Build a quick mental model of Launchable Predictive Test Selection
Software development teams are under pressure to deliver code faster while still maintaining high quality.
There are numerous approaches to help teams deliver code faster: building a CI pipeline, automating tests, continuously delivering code to production. However, none of these help address the problem that running tests (long or short) is the bottleneck in delivering software.
Testing: A bottleneck that slows teams down
Launchable's solution is to intelligently prioritize tests to cut down testing times without sacrificing quality. Developers get feedback much earlier in the development cycle. Launchable helps teams ship code faster by testing faster.
Launchable Predictive Test Selection is test agnostic - send data from the test suites that cause the most pain in your delivery cycle, and Launchable can help reduce the time it takes to run them - delivering feedback earlier.
Launchable is test agnostic
You can use Predictive Test Selection in two ways - either Shift left or Shift right.
Think of Shift left as an approach to test for risks earlier by testing earlier (typically by moving some nightly tests earlier).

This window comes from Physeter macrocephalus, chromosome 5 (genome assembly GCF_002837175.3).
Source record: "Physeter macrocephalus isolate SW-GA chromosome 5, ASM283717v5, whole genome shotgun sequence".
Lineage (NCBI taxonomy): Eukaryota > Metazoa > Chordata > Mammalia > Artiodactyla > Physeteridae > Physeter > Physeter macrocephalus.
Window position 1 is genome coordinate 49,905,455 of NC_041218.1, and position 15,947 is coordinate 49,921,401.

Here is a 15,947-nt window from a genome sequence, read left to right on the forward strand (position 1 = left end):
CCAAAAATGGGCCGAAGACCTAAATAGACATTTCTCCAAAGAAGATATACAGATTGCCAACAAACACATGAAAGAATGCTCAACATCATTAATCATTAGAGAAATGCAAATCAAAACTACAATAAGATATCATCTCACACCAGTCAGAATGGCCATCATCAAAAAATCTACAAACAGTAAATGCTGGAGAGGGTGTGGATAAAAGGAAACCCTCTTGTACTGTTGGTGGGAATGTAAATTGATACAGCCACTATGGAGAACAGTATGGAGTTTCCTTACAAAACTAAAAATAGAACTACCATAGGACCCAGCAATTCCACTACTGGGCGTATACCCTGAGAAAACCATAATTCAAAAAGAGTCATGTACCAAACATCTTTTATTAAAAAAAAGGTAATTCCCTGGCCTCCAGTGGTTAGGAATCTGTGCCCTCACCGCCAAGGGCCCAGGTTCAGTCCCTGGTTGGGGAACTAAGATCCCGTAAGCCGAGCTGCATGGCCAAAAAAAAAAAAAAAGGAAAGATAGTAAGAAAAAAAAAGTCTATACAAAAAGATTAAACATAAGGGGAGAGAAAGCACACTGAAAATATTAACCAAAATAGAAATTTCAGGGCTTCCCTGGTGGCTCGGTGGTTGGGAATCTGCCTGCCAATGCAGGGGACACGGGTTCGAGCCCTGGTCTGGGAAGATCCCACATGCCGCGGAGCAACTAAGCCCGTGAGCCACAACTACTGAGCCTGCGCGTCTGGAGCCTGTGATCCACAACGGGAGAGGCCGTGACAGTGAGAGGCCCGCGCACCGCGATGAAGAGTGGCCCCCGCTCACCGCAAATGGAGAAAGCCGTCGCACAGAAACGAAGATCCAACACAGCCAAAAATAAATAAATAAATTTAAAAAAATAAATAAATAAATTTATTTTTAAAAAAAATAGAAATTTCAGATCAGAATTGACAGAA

Predictive Test Selection helps in both use cases. Launchable requires that the test suite under consideration is running at a reasonable frequency (multiple times per week versus once a month).
The key question to ask is "where are developers seeing pain from long testing times?" The answer tends to be different for different teams. Some teams want to cut down long integration test cycle times (from hours to minutes); this typically is the case in brownfield applications. Others want to cut down unit test cycles for faster feedback to developers (from 30 minutes to less than 5 minutes); this typically is the case in greenfield applications.
A question with a similar flavor to "greenfield or brownfield applications" with a similar answer. Predictive Test Selection works equally well in both cases and solves similar challenges in both cases.
Monoliths: Teams with monoliths typically use Launchable for the "nightly" test scenario. The team has accumulated a lot of tests over a period of time that cannot be run on every push. These teams look to shift left these nightly tests to provide feedback to developers as early as possible. Some teams use Launchable to help speed up unit or acceptance tests as the amount of tests have increased.